A very peculiar case of kleptoplastidy has recently been studied in some detail in Dinophysis spp. Photosynthetic members of the toxin-producing, bloom-forming genus Dinophysis contain plastids of cryptophyte origin (Schnepf & Elbrächter 1988; Takishita et al. 2002). These are surrounded by two membranes only, and a nucleomorph is absent (Lucas & Vesk 1990). Establishment of cultures of Dinophysis spp. had consistently failed, no matter which cryptophyte species was offered as prey, until the ciliate M. rubra (see above) was provided as prey (Park et al. 2006). This method turned out to be useful for further Dinophysis species (Nagai et al. 2008; Nishitani et al. 2008; Park et al. 2008). Apparently, Dinophysis spp. feed myzocytotically on M. rubra, ingesting preferably the cryptophyte-derived kleptoplastids (figure 3d), which they retain for up to two months (Park et al. 2008). However, it was not yet unambiguously demonstrated that M. rubra is the only source of plastids in Dinophysis spp., nor is it understood which role M. rubra plays in preparing the kleptoplastids for operation in Dinophysis spp.
(f) Dinoflagellates with diatom-derived endosymbionts
In several dinoflagellates, peridinin-containing plastids are replaced with diatom-derived fucoxanthin-containing endosymbionts, e.g. Durinskia baltica (=Peridinium balticum), Kryptoperidinium foliaceum (=Peridinium foliaceum = Glenodinium foliaceum), Gymnodinium quadrilobatum, Peridiniopsis spp. and Peridinium quinquecorne (Schnepf & Elbrächter 1999; Takano et al. 2008). A red eyespot surrounded by three membranes, present in the dinoflagellate host cell, probably represents a remnant of the former peridinin plastid. As opposed to the host cells, which appear monophyletic, phylogenies of plastid-encoded rbcL and endosymbiont-encoded 18S rRNA genes reveal multiple origins of the endosymbionts within the diatoms (Takano et al. 2008). Nevertheless, dinoflagellates with diatom-derived endosymbionts represent the most stable endosymbiotic association discussed in this section.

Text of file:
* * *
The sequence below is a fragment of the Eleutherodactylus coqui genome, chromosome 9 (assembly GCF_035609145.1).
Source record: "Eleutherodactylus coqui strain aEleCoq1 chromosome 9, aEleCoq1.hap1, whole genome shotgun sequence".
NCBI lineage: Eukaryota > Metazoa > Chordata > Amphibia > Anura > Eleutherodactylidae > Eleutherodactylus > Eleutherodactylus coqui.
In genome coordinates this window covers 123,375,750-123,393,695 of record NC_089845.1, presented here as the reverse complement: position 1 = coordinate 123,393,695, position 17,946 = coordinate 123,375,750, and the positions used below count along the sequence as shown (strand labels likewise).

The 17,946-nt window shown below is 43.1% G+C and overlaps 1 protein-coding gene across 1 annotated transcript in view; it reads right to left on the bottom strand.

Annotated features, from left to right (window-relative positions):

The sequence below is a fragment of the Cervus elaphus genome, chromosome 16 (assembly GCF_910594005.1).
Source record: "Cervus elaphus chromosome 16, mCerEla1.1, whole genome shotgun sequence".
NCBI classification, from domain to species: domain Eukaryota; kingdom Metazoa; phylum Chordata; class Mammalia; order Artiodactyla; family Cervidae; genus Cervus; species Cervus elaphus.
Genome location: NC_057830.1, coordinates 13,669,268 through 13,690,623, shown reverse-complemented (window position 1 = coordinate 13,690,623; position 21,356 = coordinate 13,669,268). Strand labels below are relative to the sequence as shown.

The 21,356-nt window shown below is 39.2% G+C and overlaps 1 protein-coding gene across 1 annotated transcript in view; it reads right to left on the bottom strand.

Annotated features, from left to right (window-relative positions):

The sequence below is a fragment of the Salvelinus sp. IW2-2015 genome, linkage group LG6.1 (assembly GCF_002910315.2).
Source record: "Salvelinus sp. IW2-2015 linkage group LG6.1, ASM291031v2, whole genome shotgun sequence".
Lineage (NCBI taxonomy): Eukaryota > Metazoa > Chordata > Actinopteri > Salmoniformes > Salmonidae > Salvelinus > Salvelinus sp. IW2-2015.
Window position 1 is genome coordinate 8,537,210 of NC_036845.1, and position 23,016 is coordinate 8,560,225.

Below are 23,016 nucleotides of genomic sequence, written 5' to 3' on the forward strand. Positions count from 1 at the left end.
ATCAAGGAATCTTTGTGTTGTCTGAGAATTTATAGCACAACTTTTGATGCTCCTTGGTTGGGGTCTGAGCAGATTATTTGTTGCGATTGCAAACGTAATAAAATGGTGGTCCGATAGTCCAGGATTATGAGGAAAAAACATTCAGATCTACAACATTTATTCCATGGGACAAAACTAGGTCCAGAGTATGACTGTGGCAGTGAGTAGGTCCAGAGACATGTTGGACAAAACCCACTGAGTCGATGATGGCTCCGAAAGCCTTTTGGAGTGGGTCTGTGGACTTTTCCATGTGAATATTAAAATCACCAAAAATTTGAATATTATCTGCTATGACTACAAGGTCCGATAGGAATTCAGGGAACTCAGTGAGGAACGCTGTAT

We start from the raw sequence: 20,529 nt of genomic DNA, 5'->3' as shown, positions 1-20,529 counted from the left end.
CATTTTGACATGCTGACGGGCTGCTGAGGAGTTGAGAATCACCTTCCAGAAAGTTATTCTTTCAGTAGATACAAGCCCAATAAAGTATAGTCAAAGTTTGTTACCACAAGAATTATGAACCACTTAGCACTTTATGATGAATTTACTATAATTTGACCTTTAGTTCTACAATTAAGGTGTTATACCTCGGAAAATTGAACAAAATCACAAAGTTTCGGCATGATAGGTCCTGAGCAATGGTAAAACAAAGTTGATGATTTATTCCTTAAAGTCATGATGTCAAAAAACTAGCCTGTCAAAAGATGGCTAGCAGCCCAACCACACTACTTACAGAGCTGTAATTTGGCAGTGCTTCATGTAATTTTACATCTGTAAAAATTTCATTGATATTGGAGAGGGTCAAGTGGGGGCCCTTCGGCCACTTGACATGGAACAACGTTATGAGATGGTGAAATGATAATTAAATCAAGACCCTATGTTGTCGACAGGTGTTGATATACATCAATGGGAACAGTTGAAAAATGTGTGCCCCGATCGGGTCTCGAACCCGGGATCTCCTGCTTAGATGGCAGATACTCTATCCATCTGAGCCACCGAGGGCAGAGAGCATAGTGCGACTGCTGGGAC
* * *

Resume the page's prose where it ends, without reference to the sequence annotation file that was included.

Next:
Host cell and endosymbiont are highly interdigitated and are separated by a single membrane of unknown origin (compare Eschbach et al. 1990; Schnepf & Elbrächter 1999). The endosymbiont retains in addition to the four membrane-bounded plastid, the diatom nucleus, cytoplasm, ER, ribosomes and mitochondria (Schnepf & Elbrächter 1999). For K. foliaceum (figure 1e) and D. baltica, the functionality of both endosymbiont and host mitochondria was demonstrated by the expression analysis of essential genes of the electron transport chain (Imanian & Keeling 2007). This is apparently the first example of functional polyphyletic mitochondria within one cell. Photosynthetic products are transferred to the host cell, where they are stored as starch (Dodge 1986).
The cell cycles of endosymbiont and host are synchronized, which enables prolonged photoautotrophic cultures of the cells. Interestingly, division of the diatom nucleus occurs amitotically, and neither chromatin condensation nor spindles are observed (Dodge 1971; Tippit & Pickett-Heaps 1976). The variable size of the resulting daughter nuclei suggests a loss of function of the endosymbiont genome owing to EGT of endosymbiont nuclear genes to the dinokaryon (Figueroa et al. 2009). In the sexual cycle of D. baltica and K. foliaceum plasmogamy and karyogamy of the host were shown to be followed by that of the endosymbiont (Chesnick & Cox 1989; Figueroa et al. 2009). Although the Kryptoperidinium/diatom symbiosis is binucleate in culture, natural blooms of K. foliaceum have been found in which an endosymbiont nucleus could not be detected, suggesting kleptoplastidy may occur as well in this organism (Kempton et al. 2002).
Larger foraminifera are amoeboid protists of the Rhizaria living in calcified shells that reach giant sizes of 0.01–6 cm and are abundant in the benthos of tropical and semi-tropical marine habitats (Lee 1995). These foraminifera host a polyphyletic array of endosymbiotic algae, such as dinoflagellates, diatoms, chlorophytes, rhodophytes, chrysophytes and haptophytes, that reside within the host cytoplasm enclosed in a symbiont vacuole (Richardson 2001; Holzmann et al. 2006).